Image of Compton AwardAPS Arthur H. Compton Award

2013 Compton Winners: David E. Moncton, John N. Galayda, Michael Borland, and Louis Emery

The Arthur H. Compton award was established in 1995 by the APS Users Organization (APSUO) to recognize an important scientific or technical accomplishment at the Advanced Photon Source. The award consists of a plaque and $2500.

The awards are generally made at APS User Meetings, which are held every spring. A call for nominations is sent out four months before the meeting, and the winner is notified at least two months in advance and invited to give an award lecture at the meeting. Awards are not necessarily made each year.

Compton was an American physicist who won the Nobel Prize for Physics in 1927 for discovering and explaining changes in x-ray wavelengths resulting from x-ray collisions with electrons, the so-called Compton effect. This important discovery in 1922 confirmed the dual nature (wave and particle) of electromagnetic radiation. A Ph.D. from Princeton University, Compton held many prominent positions including professor of physics at The University of Chicago and chairman of the committee of the National Academy of Sciences that studied the military potential of atomic energy. His position on that committee made Compton instrumental in initiating the Manhattan Project, which created the first atomic bomb.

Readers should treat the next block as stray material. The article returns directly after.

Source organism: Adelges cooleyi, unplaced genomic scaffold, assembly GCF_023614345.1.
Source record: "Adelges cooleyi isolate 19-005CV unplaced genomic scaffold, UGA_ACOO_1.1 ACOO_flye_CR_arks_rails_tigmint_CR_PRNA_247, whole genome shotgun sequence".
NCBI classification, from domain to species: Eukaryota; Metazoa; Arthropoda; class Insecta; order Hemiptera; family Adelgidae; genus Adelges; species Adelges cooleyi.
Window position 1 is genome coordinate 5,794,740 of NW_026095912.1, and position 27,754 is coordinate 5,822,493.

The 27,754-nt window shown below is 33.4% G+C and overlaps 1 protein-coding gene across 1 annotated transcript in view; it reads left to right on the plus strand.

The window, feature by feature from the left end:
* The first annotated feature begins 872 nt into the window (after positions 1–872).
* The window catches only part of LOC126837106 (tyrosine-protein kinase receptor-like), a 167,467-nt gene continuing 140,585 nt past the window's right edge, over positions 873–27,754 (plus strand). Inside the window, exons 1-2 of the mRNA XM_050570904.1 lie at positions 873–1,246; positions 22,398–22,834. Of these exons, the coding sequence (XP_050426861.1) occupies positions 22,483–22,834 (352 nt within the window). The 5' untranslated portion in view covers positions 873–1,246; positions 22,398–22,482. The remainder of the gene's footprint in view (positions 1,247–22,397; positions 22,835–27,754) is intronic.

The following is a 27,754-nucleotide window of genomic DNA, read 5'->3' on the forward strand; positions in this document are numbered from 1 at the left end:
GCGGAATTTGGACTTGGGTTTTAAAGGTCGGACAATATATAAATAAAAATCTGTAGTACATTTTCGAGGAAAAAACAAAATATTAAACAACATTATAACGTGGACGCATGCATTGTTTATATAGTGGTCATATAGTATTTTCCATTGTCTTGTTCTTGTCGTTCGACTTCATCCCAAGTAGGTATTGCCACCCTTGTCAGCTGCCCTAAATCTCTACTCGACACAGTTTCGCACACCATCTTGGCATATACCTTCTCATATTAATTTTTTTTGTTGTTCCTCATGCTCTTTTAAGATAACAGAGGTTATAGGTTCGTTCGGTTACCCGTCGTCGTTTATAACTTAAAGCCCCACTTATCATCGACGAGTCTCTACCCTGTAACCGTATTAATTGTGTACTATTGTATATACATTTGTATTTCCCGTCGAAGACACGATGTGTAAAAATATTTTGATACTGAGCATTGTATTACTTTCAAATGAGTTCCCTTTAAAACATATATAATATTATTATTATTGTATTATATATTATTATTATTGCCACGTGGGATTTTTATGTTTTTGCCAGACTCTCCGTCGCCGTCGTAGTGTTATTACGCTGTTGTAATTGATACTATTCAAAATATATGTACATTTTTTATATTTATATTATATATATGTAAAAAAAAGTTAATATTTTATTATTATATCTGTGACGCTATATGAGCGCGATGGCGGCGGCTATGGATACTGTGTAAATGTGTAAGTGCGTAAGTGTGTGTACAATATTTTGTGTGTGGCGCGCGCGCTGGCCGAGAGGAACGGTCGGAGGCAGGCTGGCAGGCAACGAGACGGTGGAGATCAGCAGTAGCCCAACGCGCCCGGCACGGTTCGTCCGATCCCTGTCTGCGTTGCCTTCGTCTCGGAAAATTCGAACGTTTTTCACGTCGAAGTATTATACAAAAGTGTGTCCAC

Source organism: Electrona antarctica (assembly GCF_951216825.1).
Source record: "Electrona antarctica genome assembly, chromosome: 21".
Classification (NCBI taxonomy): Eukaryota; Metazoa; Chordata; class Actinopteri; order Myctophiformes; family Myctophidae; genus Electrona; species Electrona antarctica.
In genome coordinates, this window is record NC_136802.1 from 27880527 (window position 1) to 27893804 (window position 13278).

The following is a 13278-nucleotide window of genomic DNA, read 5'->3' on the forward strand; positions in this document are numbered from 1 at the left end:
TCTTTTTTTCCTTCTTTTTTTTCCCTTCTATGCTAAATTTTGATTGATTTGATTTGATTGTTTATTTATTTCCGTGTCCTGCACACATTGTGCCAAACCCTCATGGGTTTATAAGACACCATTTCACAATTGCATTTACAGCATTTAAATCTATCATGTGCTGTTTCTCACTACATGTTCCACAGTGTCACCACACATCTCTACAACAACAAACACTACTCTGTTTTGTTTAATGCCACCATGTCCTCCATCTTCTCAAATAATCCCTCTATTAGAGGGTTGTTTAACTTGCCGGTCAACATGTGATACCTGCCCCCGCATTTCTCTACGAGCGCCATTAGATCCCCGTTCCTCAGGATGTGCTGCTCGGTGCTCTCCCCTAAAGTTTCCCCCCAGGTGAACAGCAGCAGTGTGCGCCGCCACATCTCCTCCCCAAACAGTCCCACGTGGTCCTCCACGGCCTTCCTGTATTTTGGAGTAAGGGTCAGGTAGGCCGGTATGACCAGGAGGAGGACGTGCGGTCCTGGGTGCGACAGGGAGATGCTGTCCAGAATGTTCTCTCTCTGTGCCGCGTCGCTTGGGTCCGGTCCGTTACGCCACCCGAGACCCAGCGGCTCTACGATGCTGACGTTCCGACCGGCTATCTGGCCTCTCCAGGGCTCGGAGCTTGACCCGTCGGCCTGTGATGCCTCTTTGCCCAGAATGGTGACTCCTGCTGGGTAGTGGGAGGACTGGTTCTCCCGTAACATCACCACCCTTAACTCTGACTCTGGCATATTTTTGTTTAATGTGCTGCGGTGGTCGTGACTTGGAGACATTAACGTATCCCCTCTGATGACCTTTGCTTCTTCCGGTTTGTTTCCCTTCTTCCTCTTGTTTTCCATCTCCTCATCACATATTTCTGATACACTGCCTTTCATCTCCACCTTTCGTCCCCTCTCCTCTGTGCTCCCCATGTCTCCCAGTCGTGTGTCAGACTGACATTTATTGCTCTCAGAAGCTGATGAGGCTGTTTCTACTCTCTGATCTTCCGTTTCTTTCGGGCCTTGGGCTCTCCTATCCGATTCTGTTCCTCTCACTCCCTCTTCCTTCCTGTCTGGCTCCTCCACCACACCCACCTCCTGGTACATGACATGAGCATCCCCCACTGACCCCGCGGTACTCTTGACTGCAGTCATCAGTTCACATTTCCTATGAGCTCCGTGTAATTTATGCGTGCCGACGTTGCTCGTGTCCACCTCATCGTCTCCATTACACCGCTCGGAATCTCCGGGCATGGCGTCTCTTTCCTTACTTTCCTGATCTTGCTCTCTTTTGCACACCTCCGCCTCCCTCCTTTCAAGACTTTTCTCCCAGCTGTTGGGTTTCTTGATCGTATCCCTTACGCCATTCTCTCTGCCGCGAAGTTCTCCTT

Arthur H. Compton Awards

Award Date
Awardee(s)
Recognized for:

October 1995

Nikolai Vinokurov
Klaus Halbach

Development of hybrid undulator x-ray sources.

April 1997

Philip M. Platzman
Peter M. Eisenberger

Theoretical and experimental contributions to the fields of x-ray scattering.

October 1998

Donald H. Bilderback
Andreas K. Freund
Gordon S. Knapp
Dennis M. Mills

Development of cryogenically cooled x-ray optics for handling undulator x-ray beams.

May 2000

Sunil K. Sinha

Development of the general theory of off-specular surface scattering.

October 2001

Wayne A. Hendrickson

Development and use of multiwavelength anomalous diffraction (MAD) methods.

April 2003

Martin Blume
L. Doon Gibbs
Denis McWhan
Kazumichi Namikawa

Pioneering theoretical and experimental work in resonant magnetic x-ray scattering, which has led to important applications in condensed matter physics.

May 2005 Günter Schmahl
Janos Kirz

Pioneering and developing the field of x-ray microscopy using Fresnel zone plates.

May 2007 Andrzej Joachimiak
Gerold Rosenbaum
Pioneering advances and leadership in establishing the APS as a premier location worldwide for protein crystallography research
May 2009 Gerhard GrĂ¼bel
Simon Mochrie
Mark Sutton
Pioneering efforts in x-ray photon correlation spectroscopy (XPCS), which exploits the coherent properties of synchrotron x-rays to study the slow dynamics of condensed matter at short length scales.
May 2011 Edward Stern, Farrel Lytle, Dale Sayers (posthumously), and John Rehr Development of the technique of x-ray absorption fine structure spectroscopy (XAFS)
May 2013 David E. Moncton
John N. Galayda
Michael Borland
Louis Emery
Implementing the first "top-up" operation in a synchrotron light source

 

2013 Compton presentation
Presentation of the 2013 Compton Award, from l to r: Brian Stephenson,
David Moncton, John Galayda, Louis Emery, and Michael Borland.